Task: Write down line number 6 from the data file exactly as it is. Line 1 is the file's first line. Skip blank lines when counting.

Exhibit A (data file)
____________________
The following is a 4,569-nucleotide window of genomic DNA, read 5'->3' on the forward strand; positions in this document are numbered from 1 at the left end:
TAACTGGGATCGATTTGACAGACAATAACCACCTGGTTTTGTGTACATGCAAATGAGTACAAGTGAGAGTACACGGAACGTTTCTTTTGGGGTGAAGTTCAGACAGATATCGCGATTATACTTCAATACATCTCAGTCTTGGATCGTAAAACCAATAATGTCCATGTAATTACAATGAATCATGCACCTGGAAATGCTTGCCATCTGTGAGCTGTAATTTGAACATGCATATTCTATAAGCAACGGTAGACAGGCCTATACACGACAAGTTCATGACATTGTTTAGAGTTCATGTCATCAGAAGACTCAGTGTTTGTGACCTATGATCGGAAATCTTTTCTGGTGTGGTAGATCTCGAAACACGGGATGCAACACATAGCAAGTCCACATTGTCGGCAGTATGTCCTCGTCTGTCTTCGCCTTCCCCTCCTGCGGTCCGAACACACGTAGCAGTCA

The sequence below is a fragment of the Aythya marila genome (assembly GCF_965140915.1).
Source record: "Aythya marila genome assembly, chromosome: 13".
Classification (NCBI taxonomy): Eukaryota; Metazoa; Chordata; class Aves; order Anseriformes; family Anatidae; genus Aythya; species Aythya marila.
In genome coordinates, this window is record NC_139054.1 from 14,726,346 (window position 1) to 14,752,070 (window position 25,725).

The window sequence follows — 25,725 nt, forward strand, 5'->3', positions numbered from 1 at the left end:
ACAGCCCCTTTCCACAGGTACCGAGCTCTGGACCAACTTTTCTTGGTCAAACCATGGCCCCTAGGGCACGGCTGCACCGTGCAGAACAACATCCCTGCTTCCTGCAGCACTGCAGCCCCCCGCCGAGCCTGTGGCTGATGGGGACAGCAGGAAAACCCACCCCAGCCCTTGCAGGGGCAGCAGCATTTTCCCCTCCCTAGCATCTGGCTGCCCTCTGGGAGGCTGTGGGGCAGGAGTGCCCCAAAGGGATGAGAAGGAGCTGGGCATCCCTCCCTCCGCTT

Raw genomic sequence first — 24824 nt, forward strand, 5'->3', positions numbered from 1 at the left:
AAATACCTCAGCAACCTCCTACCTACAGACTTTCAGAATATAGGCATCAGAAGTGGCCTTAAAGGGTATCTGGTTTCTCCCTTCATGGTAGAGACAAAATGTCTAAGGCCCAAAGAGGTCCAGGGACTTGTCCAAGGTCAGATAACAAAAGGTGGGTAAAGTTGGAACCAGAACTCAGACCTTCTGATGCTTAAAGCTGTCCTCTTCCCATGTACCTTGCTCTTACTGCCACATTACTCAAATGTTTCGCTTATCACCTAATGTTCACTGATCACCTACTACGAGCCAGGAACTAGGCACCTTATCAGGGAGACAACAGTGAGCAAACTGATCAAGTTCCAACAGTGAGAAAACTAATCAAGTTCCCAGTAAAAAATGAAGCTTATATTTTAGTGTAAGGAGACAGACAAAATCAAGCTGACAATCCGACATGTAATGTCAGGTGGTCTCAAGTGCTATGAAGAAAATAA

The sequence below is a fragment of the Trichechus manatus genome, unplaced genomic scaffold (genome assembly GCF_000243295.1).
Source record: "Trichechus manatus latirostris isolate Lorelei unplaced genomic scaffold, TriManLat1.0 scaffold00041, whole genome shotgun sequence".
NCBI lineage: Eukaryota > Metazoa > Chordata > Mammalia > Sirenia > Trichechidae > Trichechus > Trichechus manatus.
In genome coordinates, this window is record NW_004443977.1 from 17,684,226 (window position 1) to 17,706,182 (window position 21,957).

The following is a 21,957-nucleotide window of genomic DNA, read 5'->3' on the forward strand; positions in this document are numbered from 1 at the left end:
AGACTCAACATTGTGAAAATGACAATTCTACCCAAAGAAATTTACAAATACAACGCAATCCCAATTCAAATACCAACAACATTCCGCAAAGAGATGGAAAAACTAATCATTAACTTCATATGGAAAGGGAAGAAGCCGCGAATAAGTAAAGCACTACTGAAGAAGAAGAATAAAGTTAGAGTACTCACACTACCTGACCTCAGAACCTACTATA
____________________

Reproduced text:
In genome coordinates, this window is record NC_139054.1 from 14,726,346 (window position 1) to 14,752,070 (window position 25,725).